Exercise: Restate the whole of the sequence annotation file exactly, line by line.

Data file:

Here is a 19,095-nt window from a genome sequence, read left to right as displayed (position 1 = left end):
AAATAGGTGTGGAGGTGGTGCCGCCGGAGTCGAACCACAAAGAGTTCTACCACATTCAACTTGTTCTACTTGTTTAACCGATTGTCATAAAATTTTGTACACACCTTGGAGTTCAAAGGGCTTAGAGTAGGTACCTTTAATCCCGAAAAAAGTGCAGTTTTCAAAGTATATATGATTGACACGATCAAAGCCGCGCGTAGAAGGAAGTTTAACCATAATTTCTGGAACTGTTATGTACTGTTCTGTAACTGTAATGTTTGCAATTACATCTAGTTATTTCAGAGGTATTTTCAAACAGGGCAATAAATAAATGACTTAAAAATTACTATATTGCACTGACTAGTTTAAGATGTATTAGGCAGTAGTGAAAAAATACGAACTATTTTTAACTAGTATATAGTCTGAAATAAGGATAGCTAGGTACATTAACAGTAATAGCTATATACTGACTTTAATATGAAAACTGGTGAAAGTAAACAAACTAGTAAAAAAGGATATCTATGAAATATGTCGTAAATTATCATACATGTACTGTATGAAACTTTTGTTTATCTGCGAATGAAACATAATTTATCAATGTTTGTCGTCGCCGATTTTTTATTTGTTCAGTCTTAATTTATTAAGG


Here is a 19,095-nt window from a genome sequence, read left to right as displayed (position 1 = left end):
AAATAGGTGTGGAGGTGGTGCCGCCGGAGTCGAACCACAAAGAGTTCTACCACATTCAACTTGTTCTACTTGTTTAACCGATTGTCATAAAATTTTGTACACACCTTGGAGTTCAAAGGGCTTAGAGTAGGTACCTTTAATCCCGAAAAAAGTGCAGTTTTCAAAGTATATATGATTGACACGATCAAAGCCGCGCGTAGAAGGAAGTTTAACCATAATTTCTGGAACTGTTATGTACTGTTCTGTAACTGTAATGTTTGCAATTACATCTAGTTATTTCAGAGGTATTTTCAAACAGGGCAATAAATAAATGACTTAAAAATTACTATATTGCACTGACTAGTTTAAGATGTATTAGGCAGTAGTGAAAAAATACGAACTATTTTTAACTAGTATATAGTCTGAAATAAGGATAGCTAGGTACATTAACAGTAATAGCTATATACTGACTTTAATATGAAAACTGGTGAAAGTAAACAAACTAGTAAAAAAGGATATCTATGAAATATGTCGTAAATTATCATACATGTACTGTATGAAACTTTTGTTTATCTGCGAATGAAACATAATTTATCAATGTTTGTCGTCGCCGATTTTTTATTTGTTCAGTCTTAATTTATTAAGG